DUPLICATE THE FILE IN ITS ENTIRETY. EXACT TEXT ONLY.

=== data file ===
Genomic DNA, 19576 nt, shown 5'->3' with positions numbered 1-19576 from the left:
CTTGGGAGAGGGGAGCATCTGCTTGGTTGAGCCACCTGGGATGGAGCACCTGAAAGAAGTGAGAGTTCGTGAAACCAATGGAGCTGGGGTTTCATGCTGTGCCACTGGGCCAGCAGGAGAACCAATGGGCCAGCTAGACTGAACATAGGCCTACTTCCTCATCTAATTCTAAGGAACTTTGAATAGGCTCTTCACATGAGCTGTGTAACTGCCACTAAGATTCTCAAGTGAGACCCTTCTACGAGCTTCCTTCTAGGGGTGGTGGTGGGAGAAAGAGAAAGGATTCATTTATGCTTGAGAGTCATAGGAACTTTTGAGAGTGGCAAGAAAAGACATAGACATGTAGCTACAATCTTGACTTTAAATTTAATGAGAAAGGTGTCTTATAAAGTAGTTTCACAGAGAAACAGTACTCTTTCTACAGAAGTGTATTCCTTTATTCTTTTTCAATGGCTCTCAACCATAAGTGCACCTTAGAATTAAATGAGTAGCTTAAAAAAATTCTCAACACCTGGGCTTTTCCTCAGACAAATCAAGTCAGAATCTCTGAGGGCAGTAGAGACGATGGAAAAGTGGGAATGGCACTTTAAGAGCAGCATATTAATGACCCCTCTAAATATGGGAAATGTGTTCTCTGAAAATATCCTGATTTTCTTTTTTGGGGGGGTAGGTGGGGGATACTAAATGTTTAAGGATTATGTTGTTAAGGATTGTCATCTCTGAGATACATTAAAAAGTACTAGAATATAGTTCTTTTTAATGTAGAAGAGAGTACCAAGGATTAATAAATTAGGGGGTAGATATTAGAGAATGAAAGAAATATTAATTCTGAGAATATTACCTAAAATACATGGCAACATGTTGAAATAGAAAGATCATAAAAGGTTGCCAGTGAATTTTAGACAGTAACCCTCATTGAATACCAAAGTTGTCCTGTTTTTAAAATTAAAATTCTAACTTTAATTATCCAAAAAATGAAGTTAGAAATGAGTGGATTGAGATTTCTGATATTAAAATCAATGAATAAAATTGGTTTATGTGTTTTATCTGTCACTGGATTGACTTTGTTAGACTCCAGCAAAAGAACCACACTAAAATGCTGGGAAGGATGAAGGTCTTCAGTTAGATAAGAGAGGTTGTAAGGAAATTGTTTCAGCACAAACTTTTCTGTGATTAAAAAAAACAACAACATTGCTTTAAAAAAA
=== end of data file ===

Genomic DNA, 19576 nt, shown 5'->3' with positions numbered 1-19576 from the left:
CTTGGGAGAGGGGAGCATCTGCTTGGTTGAGCCACCTGGGATGGAGCACCTGAAAGAAGTGAGAGTTCGTGAAACCAATGGAGCTGGGGTTTCATGCTGTGCCACTGGGCCAGCAGGAGAACCAATGGGCCAGCTAGACTGAACATAGGCCTACTTCCTCATCTAATTCTAAGGAACTTTGAATAGGCTCTTCACATGAGCTGTGTAACTGCCACTAAGATTCTCAAGTGAGACCCTTCTACGAGCTTCCTTCTAGGGGTGGTGGTGGGAGAAAGAGAAAGGATTCATTTATGCTTGAGAGTCATAGGAACTTTTGAGAGTGGCAAGAAAAGACATAGACATGTAGCTACAATCTTGACTTTAAATTTAATGAGAAAGGTGTCTTATAAAGTAGTTTCACAGAGAAACAGTACTCTTTCTACAGAAGTGTATTCCTTTATTCTTTTTCAATGGCTCTCAACCATAAGTGCACCTTAGAATTAAATGAGTAGCTTAAAAAAATTCTCAACACCTGGGCTTTTCCTCAGACAAATCAAGTCAGAATCTCTGAGGGCAGTAGAGACGATGGAAAAGTGGGAATGGCACTTTAAGAGCAGCATATTAATGACCCCTCTAAATATGGGAAATGTGTTCTCTGAAAATATCCTGATTTTCTTTTTTGGGGGGGTAGGTGGGGGATACTAAATGTTTAAGGATTATGTTGTTAAGGATTGTCATCTCTGAGATACATTAAAAAGTACTAGAATATAGTTCTTTTTAATGTAGAAGAGAGTACCAAGGATTAATAAATTAGGGGGTAGATATTAGAGAATGAAAGAAATATTAATTCTGAGAATATTACCTAAAATACATGGCAACATGTTGAAATAGAAAGATCATAAAAGGTTGCCAGTGAATTTTAGACAGTAACCCTCATTGAATACCAAAGTTGTCCTGTTTTTAAAATTAAAATTCTAACTTTAATTATCCAAAAAATGAAGTTAGAAATGAGTGGATTGAGATTTCTGATATTAAAATCAATGAATAAAATTGGTTTATGTGTTTTATCTGTCACTGGATTGACTTTGTTAGACTCCAGCAAAAGAACCACACTAAAATGCTGGGAAGGATGAAGGTCTTCAGTTAGATAAGAGAGGTTGTAAGGAAATTGTTTCAGCACAAACTTTTCTGTGATTAAAAAAAACAACAACATTGCTTTAAAAAAA